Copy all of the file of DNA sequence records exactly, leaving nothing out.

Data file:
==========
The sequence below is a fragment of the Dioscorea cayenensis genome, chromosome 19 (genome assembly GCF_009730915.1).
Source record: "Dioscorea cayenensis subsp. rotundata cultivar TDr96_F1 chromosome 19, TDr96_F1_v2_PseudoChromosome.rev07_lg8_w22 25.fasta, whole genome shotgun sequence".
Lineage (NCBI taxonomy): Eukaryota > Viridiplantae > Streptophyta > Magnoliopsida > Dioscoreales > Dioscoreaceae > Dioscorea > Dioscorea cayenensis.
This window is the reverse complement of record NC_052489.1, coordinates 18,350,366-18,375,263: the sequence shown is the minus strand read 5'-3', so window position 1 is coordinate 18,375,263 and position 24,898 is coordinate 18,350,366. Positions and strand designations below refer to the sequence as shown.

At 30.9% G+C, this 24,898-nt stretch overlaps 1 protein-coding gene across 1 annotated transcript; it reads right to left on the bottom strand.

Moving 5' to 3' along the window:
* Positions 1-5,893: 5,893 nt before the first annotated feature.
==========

The sequence below is a fragment of the Dioscorea cayenensis genome, chromosome 19 (genome assembly GCF_009730915.1).
Source record: "Dioscorea cayenensis subsp. rotundata cultivar TDr96_F1 chromosome 19, TDr96_F1_v2_PseudoChromosome.rev07_lg8_w22 25.fasta, whole genome shotgun sequence".
Lineage (NCBI taxonomy): Eukaryota > Viridiplantae > Streptophyta > Magnoliopsida > Dioscoreales > Dioscoreaceae > Dioscorea > Dioscorea cayenensis.
This window is the reverse complement of record NC_052489.1, coordinates 18,350,366-18,375,263: the sequence shown is the minus strand read 5'-3', so window position 1 is coordinate 18,375,263 and position 24,898 is coordinate 18,350,366. Positions and strand designations below refer to the sequence as shown.

At 30.9% G+C, this 24,898-nt stretch overlaps 1 protein-coding gene across 1 annotated transcript; it reads right to left on the bottom strand.

Moving 5' to 3' along the window:
* Positions 1-5,893: 5,893 nt before the first annotated feature.